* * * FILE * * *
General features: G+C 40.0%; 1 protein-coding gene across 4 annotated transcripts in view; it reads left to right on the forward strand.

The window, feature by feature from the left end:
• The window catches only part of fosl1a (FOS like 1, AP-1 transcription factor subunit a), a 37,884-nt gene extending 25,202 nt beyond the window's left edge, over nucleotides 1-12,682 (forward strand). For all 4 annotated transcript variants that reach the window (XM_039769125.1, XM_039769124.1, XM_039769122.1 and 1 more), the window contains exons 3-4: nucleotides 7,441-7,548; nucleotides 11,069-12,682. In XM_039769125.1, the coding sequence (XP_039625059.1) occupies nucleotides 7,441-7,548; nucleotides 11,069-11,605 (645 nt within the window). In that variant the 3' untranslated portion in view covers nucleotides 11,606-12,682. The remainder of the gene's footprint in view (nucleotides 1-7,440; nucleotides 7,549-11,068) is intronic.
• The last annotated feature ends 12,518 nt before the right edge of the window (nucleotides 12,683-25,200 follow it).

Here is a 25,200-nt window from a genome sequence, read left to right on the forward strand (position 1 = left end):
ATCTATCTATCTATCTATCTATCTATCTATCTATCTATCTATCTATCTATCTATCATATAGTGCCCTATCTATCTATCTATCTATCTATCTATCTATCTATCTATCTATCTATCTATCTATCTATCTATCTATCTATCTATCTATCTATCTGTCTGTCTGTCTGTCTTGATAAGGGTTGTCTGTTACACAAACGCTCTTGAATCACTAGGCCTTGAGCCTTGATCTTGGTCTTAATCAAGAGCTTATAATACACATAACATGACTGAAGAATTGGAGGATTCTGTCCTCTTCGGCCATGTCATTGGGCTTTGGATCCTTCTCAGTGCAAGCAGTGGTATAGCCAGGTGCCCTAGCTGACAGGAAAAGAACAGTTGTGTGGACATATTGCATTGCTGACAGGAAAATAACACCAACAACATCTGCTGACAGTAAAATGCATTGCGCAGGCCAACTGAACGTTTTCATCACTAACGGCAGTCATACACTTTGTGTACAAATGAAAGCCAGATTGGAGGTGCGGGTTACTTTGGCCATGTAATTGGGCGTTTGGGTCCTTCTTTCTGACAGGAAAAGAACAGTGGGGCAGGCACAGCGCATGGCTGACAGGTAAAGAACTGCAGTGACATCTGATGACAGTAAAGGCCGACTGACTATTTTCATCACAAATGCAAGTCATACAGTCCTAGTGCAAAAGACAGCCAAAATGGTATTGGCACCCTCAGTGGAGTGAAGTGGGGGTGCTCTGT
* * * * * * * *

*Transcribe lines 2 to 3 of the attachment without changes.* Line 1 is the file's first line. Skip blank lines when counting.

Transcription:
The window, feature by feature from the left end:
• The window catches only part of fosl1a (FOS like 1, AP-1 transcription factor subunit a), a 37,884-nt gene extending 25,202 nt beyond the window's left edge, over nucleotides 1-12,682 (forward strand). For all 4 annotated transcript variants that reach the window (XM_039769125.1, XM_039769124.1, XM_039769122.1 and 1 more), the window contains exons 3-4: nucleotides 7,441-7,548; nucleotides 11,069-12,682. In XM_039769125.1, the coding sequence (XP_039625059.1) occupies nucleotides 7,441-7,548; nucleotides 11,069-11,605 (645 nt within the window). In that variant the 3' untranslated portion in view covers nucleotides 11,606-12,682. The remainder of the gene's footprint in view (nucleotides 1-7,440; nucleotides 7,549-11,068) is intronic.